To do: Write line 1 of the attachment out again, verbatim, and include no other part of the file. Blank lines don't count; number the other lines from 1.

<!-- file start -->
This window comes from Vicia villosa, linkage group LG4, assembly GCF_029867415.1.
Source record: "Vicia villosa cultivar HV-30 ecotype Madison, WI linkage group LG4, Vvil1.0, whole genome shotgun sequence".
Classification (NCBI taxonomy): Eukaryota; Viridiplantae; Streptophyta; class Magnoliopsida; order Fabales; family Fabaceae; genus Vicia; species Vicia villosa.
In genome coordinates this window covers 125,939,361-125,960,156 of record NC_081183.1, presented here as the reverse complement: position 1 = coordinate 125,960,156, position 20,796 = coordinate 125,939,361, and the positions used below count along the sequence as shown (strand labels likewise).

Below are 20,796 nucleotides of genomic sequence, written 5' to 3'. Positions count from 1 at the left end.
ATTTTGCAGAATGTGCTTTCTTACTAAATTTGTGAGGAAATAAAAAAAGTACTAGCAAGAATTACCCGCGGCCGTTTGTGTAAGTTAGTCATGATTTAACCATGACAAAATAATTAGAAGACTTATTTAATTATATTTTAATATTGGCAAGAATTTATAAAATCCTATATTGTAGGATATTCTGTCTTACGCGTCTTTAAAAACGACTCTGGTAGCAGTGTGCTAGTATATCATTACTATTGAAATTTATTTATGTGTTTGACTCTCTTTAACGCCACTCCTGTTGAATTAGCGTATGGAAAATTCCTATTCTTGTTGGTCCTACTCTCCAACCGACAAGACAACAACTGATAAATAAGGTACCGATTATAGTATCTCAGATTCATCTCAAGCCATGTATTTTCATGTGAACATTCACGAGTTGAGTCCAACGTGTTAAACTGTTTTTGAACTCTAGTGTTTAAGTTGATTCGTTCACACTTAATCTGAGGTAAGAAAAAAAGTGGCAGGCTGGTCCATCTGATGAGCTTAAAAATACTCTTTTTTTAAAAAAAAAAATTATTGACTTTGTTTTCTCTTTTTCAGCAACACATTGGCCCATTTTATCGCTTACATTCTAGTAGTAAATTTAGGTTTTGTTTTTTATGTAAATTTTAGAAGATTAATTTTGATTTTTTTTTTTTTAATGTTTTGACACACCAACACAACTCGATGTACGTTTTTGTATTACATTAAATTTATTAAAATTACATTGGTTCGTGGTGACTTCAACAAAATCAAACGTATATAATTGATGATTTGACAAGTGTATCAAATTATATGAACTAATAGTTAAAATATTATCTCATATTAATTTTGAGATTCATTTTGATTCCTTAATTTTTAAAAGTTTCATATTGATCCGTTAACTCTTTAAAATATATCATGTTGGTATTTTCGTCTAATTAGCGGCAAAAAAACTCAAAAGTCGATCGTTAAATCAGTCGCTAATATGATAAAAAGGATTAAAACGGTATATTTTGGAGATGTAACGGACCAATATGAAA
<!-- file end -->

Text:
This window comes from Vicia villosa, linkage group LG4, assembly GCF_029867415.1.